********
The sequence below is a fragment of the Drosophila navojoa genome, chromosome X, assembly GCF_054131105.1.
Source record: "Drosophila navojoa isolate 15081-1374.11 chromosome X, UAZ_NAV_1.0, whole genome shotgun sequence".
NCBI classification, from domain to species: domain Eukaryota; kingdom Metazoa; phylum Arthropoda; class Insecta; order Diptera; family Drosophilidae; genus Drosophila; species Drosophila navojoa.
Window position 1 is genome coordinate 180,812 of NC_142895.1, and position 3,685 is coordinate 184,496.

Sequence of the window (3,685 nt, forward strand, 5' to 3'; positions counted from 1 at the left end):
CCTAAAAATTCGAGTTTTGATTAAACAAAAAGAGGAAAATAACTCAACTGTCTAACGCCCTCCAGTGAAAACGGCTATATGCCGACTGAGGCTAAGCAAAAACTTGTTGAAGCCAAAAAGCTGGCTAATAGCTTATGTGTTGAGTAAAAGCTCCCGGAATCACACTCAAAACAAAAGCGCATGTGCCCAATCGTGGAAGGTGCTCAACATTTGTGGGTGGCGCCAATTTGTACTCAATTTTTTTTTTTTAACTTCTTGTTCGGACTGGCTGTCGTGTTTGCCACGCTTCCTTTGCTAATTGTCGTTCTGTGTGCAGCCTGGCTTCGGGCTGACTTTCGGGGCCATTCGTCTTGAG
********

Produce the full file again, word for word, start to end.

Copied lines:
The sequence below is a fragment of the Drosophila navojoa genome, chromosome X, assembly GCF_054131105.1.
Source record: "Drosophila navojoa isolate 15081-1374.11 chromosome X, UAZ_NAV_1.0, whole genome shotgun sequence".
NCBI classification, from domain to species: domain Eukaryota; kingdom Metazoa; phylum Arthropoda; class Insecta; order Diptera; family Drosophilidae; genus Drosophila; species Drosophila navojoa.
Window position 1 is genome coordinate 180,812 of NC_142895.1, and position 3,685 is coordinate 184,496.

Sequence of the window (3,685 nt, forward strand, 5' to 3'; positions counted from 1 at the left end):
CCTAAAAATTCGAGTTTTGATTAAACAAAAAGAGGAAAATAACTCAACTGTCTAACGCCCTCCAGTGAAAACGGCTATATGCCGACTGAGGCTAAGCAAAAACTTGTTGAAGCCAAAAAGCTGGCTAATAGCTTATGTGTTGAGTAAAAGCTCCCGGAATCACACTCAAAACAAAAGCGCATGTGCCCAATCGTGGAAGGTGCTCAACATTTGTGGGTGGCGCCAATTTGTACTCAATTTTTTTTTTTTAACTTCTTGTTCGGACTGGCTGTCGTGTTTGCCACGCTTCCTTTGCTAATTGTCGTTCTGTGTGCAGCCTGGCTTCGGGCTGACTTTCGGGGCCATTCGTCTTGAG